Some years ago, I recall reading an article by a young Irish journalist, Seamus Conboy, writing in the ‘’The Journal,’ perhaps an Irish publication, when he said:
“People have become so accustomed to bad news in recent years that good news is often lost in the noise. We have become cynical; we expect the worst of our politicians, expect their decisions to be the wrong ones. And some media outlets will play on this.
“But if we let the good news be drowned out by the bad, we will stunt our recovery. Recovery won’t happen overnight. and it might be delayed if we allow a negative narrative to smother our confidence.
“This difficult period in our history is not behind us yet, but we are getting there. There is hope. We need this hope; we need to be confident, if we want to get back on our feet. We can share this confidence or we can continue to pile on the despair. Whichever we choose, it will have a knock on effect on our economy, and on our entire society.”
I looked up the writers sentiments again after reading recent articles on the prevailing situation in the Solomon Islands.
The articles, on the whole, painted a depressing picture of happenings at ‘home and prompted this letter in the hope that, despite what might seems a not too favourable situation currently, reporters and journalists, particularly foreign ones, writing about events in the Solomons will try be more objective, more understanding and more encouraging in presenting their stories.
That is not to say the news should be distorted by ‘spin’ only a narrative that can lead to confidence - and confidence comes with truth not spin. ‘
Here are a couple of examples of stories written by the well known Pacific journalist Catherine Wilson on 21 December 2017 when reporting on the Solomon Islands.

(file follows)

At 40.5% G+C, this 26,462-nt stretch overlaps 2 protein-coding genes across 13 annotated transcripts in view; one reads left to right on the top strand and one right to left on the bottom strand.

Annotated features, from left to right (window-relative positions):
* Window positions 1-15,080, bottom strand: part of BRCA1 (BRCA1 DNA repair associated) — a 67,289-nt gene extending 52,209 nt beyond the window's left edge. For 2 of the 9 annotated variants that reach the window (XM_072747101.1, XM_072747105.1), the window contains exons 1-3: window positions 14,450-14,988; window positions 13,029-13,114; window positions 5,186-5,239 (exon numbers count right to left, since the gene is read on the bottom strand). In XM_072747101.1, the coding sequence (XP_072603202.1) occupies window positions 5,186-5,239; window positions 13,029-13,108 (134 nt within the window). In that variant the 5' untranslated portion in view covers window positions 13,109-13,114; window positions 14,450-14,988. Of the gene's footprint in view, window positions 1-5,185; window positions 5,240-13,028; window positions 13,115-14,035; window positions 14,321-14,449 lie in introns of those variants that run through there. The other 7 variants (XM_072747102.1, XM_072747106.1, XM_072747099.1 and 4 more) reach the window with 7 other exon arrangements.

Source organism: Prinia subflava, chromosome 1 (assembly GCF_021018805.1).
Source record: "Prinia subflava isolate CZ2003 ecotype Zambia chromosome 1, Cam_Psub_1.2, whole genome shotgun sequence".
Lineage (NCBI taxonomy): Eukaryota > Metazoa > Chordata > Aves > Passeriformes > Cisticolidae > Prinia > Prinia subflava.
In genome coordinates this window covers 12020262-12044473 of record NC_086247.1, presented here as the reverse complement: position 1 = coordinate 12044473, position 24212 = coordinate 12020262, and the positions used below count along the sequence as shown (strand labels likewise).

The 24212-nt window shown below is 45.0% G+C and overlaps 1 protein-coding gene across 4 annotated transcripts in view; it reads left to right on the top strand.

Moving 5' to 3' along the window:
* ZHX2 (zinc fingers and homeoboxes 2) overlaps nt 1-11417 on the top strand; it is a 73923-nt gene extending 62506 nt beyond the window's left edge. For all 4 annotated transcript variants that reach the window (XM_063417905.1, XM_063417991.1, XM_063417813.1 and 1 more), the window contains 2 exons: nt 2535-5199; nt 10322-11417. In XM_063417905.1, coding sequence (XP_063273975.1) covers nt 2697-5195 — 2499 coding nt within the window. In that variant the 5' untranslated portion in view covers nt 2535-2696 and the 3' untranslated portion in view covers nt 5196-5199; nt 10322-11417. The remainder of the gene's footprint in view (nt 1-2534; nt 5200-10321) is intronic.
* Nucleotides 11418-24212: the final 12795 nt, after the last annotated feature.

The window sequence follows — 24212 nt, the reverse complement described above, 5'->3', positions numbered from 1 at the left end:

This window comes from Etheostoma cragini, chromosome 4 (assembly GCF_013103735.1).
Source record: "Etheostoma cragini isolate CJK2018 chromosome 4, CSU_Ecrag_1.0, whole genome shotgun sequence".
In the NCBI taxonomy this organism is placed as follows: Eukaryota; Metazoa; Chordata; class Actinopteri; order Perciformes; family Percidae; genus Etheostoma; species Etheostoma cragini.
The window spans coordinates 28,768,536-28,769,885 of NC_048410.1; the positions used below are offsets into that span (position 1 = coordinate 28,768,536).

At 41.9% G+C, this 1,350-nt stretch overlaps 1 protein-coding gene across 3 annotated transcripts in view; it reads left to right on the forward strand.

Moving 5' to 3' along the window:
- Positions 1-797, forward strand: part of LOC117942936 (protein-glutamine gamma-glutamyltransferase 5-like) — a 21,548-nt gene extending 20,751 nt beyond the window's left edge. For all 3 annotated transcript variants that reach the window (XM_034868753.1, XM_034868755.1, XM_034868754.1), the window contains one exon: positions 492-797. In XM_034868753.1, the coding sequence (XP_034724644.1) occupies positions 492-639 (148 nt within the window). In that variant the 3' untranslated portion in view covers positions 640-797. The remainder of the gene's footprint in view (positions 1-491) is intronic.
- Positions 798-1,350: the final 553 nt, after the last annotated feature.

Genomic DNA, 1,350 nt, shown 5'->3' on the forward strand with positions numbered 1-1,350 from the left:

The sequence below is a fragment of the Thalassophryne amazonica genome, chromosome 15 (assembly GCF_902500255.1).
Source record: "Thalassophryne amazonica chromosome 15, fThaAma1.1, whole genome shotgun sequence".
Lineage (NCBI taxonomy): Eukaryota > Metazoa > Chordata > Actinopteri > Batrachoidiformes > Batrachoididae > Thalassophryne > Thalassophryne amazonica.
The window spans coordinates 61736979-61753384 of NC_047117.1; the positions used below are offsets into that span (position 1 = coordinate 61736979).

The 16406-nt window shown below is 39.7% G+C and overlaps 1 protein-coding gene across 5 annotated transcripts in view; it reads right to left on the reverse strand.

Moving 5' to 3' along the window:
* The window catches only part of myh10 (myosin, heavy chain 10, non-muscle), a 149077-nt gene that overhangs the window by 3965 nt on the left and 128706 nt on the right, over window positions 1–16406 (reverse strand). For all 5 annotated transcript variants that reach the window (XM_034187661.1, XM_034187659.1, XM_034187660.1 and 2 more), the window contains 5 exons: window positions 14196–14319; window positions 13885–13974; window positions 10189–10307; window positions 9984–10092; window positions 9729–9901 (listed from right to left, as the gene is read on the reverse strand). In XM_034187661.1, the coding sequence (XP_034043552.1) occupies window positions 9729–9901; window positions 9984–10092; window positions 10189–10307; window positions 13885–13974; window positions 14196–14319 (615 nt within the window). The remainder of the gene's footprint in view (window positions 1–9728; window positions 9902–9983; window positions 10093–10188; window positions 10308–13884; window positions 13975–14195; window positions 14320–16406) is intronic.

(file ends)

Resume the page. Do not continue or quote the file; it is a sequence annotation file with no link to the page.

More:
She writes as she sees the situation but I am left with the feeling there might be an element of cynicism and doubt.
“The dusty streets of Honiara are bustling. Once ravaged by militia fighting, 14 years of peacekeeping by the Regional Assistance Mission to Solomon Islands now sees men, women and children at markets, schools and shops, confident and free.”
“But the future of the vast archipelago of rainforest-covered islands to Australia’s northeast is still work in progress. Long term peace and stability after the 'Tensions' (1998-2003) depends on addressing the causes and grievances of the conflict, and making headway on equitable development for urban and rural islanders. According to the Pacific Islands Forum, hardship and unemployment remain high in the country and 'strong resource-led growth is failing to trickle down to the disadvantaged.”
“Landowner grievances, compromised governance and acrimonious competition for land and resources were key triggers of the violence that erupted in Guadalcanal Province in the late 1990s. So tackling land disputes, corruption and management of the country's natural resource wealth is at the core of ensuring sustainable peace.”
“Natural resource management will be in the spotlight after the government in Honiara recently identified the exploitation of mineral resources - still relatively under-developed in Solomon Islands - as one avenue to boosting post-conflict economic recovery. At the same time, plans are underway to reopen the Gold Ridge mine by the end of 2018.”
“The mine, a drive of less than an hour from Honiara across the flat, sun-baked Guadalcanal Plains, through farming villages and miles of oil palm plantations, has stood dormant for the past three years. The extraction of gold began here in 1998, but a succession of foreign owners and intermittent periods of closure due to civil unrest and environmental problems has left a troubled legacy.”
“The reopening of the Gold Ridge mine is important for economic growth, said a spokesperson for the Ministry of Mines, Energy and Rural Electrification. A significant drop in national revenue followed the closure in 2014 and the start of two bauxite mines in West Rennell province the following year.”
“But the risks remain. Graham Baines pointed out in a paper published by the Australian National University that ‘should mining be forced while governance of the mineral sector remains weak and uncertain, corruption is rife and villagers are ill-informed and uncertain, the rural population could become a potent source of dissent and obstruction’. This was especially a danger in Melanesia, Baines said, where violence and mining seem to be partners.”
Your readers might have observed in recent days I switched in my letters to the local media to commenting on regional affairs just to put a brighter perspective on what I perceived to be a lack of confidence building issues concerning ‘home’ affairs.